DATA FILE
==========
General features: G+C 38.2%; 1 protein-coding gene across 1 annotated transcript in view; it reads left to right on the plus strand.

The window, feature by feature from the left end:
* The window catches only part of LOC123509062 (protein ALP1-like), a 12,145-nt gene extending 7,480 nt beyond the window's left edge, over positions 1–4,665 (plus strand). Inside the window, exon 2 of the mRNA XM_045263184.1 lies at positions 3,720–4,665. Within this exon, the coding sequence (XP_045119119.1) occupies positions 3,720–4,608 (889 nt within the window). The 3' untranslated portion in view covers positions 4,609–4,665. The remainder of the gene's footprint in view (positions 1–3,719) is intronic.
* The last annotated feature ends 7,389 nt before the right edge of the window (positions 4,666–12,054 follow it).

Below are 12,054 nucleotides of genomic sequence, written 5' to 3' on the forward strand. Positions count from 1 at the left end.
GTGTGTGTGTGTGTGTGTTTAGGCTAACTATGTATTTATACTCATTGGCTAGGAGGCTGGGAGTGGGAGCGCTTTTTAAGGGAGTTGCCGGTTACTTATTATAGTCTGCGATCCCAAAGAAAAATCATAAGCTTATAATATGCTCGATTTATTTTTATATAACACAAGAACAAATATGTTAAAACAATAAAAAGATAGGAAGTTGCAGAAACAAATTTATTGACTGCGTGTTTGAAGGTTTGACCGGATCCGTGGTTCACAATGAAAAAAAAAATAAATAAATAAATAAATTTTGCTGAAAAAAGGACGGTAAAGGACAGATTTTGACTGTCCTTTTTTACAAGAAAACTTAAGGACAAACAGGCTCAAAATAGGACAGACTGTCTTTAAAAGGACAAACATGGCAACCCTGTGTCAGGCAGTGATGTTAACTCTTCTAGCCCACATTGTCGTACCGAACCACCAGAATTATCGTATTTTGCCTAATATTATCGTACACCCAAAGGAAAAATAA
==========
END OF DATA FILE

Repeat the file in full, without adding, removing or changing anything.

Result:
General features: G+C 38.2%; 1 protein-coding gene across 1 annotated transcript in view; it reads left to right on the plus strand.

The window, feature by feature from the left end:
* The window catches only part of LOC123509062 (protein ALP1-like), a 12,145-nt gene extending 7,480 nt beyond the window's left edge, over positions 1–4,665 (plus strand). Inside the window, exon 2 of the mRNA XM_045263184.1 lies at positions 3,720–4,665. Within this exon, the coding sequence (XP_045119119.1) occupies positions 3,720–4,608 (889 nt within the window). The 3' untranslated portion in view covers positions 4,609–4,665. The remainder of the gene's footprint in view (positions 1–3,719) is intronic.
* The last annotated feature ends 7,389 nt before the right edge of the window (positions 4,666–12,054 follow it).

Below are 12,054 nucleotides of genomic sequence, written 5' to 3' on the forward strand. Positions count from 1 at the left end.
GTGTGTGTGTGTGTGTGTTTAGGCTAACTATGTATTTATACTCATTGGCTAGGAGGCTGGGAGTGGGAGCGCTTTTTAAGGGAGTTGCCGGTTACTTATTATAGTCTGCGATCCCAAAGAAAAATCATAAGCTTATAATATGCTCGATTTATTTTTATATAACACAAGAACAAATATGTTAAAACAATAAAAAGATAGGAAGTTGCAGAAACAAATTTATTGACTGCGTGTTTGAAGGTTTGACCGGATCCGTGGTTCACAATGAAAAAAAAAATAAATAAATAAATAAATTTTGCTGAAAAAAGGACGGTAAAGGACAGATTTTGACTGTCCTTTTTTACAAGAAAACTTAAGGACAAACAGGCTCAAAATAGGACAGACTGTCTTTAAAAGGACAAACATGGCAACCCTGTGTCAGGCAGTGATGTTAACTCTTCTAGCCCACATTGTCGTACCGAACCACCAGAATTATCGTATTTTGCCTAATATTATCGTACACCCAAAGGAAAAATAA